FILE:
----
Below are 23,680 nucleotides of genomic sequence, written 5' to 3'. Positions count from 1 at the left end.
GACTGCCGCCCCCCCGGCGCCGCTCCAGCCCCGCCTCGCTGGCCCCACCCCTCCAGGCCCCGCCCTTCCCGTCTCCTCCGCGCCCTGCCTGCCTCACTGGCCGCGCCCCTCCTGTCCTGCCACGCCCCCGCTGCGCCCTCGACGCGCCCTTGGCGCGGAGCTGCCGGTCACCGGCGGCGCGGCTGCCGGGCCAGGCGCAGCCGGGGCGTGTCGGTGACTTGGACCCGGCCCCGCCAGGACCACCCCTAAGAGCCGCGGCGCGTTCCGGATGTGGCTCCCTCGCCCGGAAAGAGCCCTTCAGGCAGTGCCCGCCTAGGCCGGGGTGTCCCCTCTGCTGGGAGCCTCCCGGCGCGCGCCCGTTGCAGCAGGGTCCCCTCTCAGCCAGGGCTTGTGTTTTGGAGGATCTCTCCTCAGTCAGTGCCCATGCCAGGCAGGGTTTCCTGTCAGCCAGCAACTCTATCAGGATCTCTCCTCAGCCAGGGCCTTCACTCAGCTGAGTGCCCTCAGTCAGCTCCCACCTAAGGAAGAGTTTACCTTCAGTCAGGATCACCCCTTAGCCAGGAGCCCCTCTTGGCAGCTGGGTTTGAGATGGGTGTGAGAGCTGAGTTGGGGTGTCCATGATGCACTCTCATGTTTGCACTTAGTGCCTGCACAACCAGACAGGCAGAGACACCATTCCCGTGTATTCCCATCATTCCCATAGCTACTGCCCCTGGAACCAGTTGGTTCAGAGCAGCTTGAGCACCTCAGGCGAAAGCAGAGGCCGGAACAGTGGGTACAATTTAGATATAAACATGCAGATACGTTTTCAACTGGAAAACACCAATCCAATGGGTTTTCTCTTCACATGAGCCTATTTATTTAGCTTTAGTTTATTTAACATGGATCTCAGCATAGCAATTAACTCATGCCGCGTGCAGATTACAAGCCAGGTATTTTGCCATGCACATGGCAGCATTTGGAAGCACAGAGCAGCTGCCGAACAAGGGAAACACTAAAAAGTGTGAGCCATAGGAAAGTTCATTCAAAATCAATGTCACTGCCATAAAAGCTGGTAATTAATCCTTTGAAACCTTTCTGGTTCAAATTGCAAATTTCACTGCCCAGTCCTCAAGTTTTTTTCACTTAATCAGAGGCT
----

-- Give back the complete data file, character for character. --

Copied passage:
Below are 23,680 nucleotides of genomic sequence, written 5' to 3'. Positions count from 1 at the left end.
GACTGCCGCCCCCCCGGCGCCGCTCCAGCCCCGCCTCGCTGGCCCCACCCCTCCAGGCCCCGCCCTTCCCGTCTCCTCCGCGCCCTGCCTGCCTCACTGGCCGCGCCCCTCCTGTCCTGCCACGCCCCCGCTGCGCCCTCGACGCGCCCTTGGCGCGGAGCTGCCGGTCACCGGCGGCGCGGCTGCCGGGCCAGGCGCAGCCGGGGCGTGTCGGTGACTTGGACCCGGCCCCGCCAGGACCACCCCTAAGAGCCGCGGCGCGTTCCGGATGTGGCTCCCTCGCCCGGAAAGAGCCCTTCAGGCAGTGCCCGCCTAGGCCGGGGTGTCCCCTCTGCTGGGAGCCTCCCGGCGCGCGCCCGTTGCAGCAGGGTCCCCTCTCAGCCAGGGCTTGTGTTTTGGAGGATCTCTCCTCAGTCAGTGCCCATGCCAGGCAGGGTTTCCTGTCAGCCAGCAACTCTATCAGGATCTCTCCTCAGCCAGGGCCTTCACTCAGCTGAGTGCCCTCAGTCAGCTCCCACCTAAGGAAGAGTTTACCTTCAGTCAGGATCACCCCTTAGCCAGGAGCCCCTCTTGGCAGCTGGGTTTGAGATGGGTGTGAGAGCTGAGTTGGGGTGTCCATGATGCACTCTCATGTTTGCACTTAGTGCCTGCACAACCAGACAGGCAGAGACACCATTCCCGTGTATTCCCATCATTCCCATAGCTACTGCCCCTGGAACCAGTTGGTTCAGAGCAGCTTGAGCACCTCAGGCGAAAGCAGAGGCCGGAACAGTGGGTACAATTTAGATATAAACATGCAGATACGTTTTCAACTGGAAAACACCAATCCAATGGGTTTTCTCTTCACATGAGCCTATTTATTTAGCTTTAGTTTATTTAACATGGATCTCAGCATAGCAATTAACTCATGCCGCGTGCAGATTACAAGCCAGGTATTTTGCCATGCACATGGCAGCATTTGGAAGCACAGAGCAGCTGCCGAACAAGGGAAACACTAAAAAGTGTGAGCCATAGGAAAGTTCATTCAAAATCAATGTCACTGCCATAAAAGCTGGTAATTAATCCTTTGAAACCTTTCTGGTTCAAATTGCAAATTTCACTGCCCAGTCCTCAAGTTTTTTTCACTTAATCAGAGGCT